NICGIGA S100-0800T Review The Cheap Unmanaged 8-port 10Gbase-T Switch

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Nicgiga S100 0800T Internal Overview
Nicgiga S100 0800T Internal Overview

Today we are going to start a series with cheap but higher capacity switches than the 2.5GbE series. While we have been reviewing 10GbE switches for years, we have many models being tested at STH Labs now, and we wanted to start with a fun one. This is the NICGIGA S100-0800T, an 8-port 10Gbase-T switch that also supports multi-gigabit 1GbE, 2.5GbE, and 5GbE speeds. Not only was it one of the cheapest 10Gbase-T switches we have seen, but it ended up being also one of the cheapest 5GbE switches we have seen. Let us get to it.

NICGIGA S100-0800T Pricing

We will have another Ultimate 10GbE Buyer’s Guide similar to our The Ultimate Cheap Fanless 2.5GbE Switch Buyers Guide. In the meantime, let us talk pricing because that is probably the biggest draw of this switch. Here is our Amazon order summary:

Nicgiga S100 0800T Purchase Price
Nicgiga S100 0800T Purchase Price

While the $279 list price would not make this a top 3 cheapest 8-port 10Gbase-T switch out there, there are often discounts available. In this case, we saw two clip to redeem coupons for a total of over 20% off. That brought our pricing down to $222, or around $27.75 per 10Gbase-T port. On a per-Gbps basis, that is around a $55 8-port 2.5GbE switch or a $22 8-port 1GbE switch. Of course, we are using the discounted price, but we validated the pricing again before we went live.

Here is a link to where we purchased the switch: Amazon Affiliate Link.

Let us now get to what we received.

NICGIGA S100-0800T Hardware Overview

The switch itself is a 1U switch with eight 10Gbase-T ports on the front.

Nicgiga S100 0800T Front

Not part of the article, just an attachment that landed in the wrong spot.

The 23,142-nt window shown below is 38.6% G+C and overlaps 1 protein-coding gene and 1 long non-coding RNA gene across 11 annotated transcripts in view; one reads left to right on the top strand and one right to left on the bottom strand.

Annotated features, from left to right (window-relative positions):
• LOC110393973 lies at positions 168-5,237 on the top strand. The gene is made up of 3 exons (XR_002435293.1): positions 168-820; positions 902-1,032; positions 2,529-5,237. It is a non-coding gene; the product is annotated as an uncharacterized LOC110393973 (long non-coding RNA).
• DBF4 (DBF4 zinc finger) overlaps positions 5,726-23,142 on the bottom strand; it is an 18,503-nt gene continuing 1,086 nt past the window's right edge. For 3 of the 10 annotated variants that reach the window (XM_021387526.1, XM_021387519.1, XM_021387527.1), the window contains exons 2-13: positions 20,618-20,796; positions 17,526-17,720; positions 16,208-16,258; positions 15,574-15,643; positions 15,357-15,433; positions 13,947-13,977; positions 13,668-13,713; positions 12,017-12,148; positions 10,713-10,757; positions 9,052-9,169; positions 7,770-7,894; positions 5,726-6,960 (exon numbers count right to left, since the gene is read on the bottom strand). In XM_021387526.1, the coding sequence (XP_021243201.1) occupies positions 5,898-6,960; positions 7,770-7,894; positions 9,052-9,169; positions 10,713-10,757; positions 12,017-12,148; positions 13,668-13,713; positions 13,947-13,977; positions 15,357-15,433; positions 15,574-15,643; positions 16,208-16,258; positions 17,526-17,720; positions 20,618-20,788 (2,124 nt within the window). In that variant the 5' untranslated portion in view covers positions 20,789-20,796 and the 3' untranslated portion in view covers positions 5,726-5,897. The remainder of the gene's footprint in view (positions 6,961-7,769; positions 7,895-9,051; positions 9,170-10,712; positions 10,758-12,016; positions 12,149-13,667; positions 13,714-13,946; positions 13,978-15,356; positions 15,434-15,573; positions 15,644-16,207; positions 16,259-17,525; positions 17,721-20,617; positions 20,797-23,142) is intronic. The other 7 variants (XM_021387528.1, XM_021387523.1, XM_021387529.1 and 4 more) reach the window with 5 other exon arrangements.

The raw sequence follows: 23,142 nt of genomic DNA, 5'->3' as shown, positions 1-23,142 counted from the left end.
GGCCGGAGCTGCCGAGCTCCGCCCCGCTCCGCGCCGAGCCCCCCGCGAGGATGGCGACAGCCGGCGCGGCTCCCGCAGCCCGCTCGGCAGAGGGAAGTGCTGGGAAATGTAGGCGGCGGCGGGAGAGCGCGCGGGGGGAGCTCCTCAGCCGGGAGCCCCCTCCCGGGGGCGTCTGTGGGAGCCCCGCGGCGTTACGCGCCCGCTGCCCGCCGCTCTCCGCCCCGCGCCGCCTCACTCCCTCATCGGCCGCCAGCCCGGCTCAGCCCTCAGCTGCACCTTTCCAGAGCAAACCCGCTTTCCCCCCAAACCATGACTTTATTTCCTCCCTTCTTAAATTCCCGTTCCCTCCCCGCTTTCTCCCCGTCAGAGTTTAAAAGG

Nicgiga S100 0800T Front

Something that was more obvious when we received the switch than in the photo above is that the label on the front of the switch was poorly applied. When we say this is a cheap switch, those cost savings must come from somewhere. Here is another angle that might help you see it better.

Nicgiga S100 0800T Label Ick
Nicgiga S100 0800T Label Ick

On the side there is a vent.

Nicgiga S100 0800T Side 1
Nicgiga S100 0800T Side 1

Those side holes can be used with the included rackmount ears.

Nicgiga S100 0800T Front With Rack Ears
Nicgiga S100 0800T Front With Rack Ears

The other side of the switch has a vent, but we can see a fan. This is not a fanless switch as it can get into the 30W range of power consumption which is too much for a design like this to cool passively.

Nicgiga S100 0800T Side 2 Fan
Nicgiga S100 0800T Side 2 Fan

The rear has an AC input and a grounding point.

Nicgiga S100 0800T Rear
Nicgiga S100 0800T Rear

The bottom has a fun feature. There are four “feet” but these “feet” are extrusions in the sheet metal. Usually, we would see either a flat area or a concave area for rubber feet. Here, it must have been less expensive to shape the metal than add a $1 set of rubber feet to the box.

Nicgiga S100 0800T Bottom
Nicgiga S100 0800T Bottom

Of course, this is STH, so we needed to get inside the switch to see how it works. Here is the overview with the power supply at the top, the fan at the left, and the main switch PCB in the middle.

Nicgiga S100 0800T Internal Overview
Nicgiga S100 0800T Internal Overview

The power supply is an internal unit. We have seen many power supplies like this, but let us just say no UL markings and an unknown power supply will turn many off. Still, it has worked for us so far.

Nicgiga S100 0800T Internal Power Supply
Nicgiga S100 0800T Internal Power Supply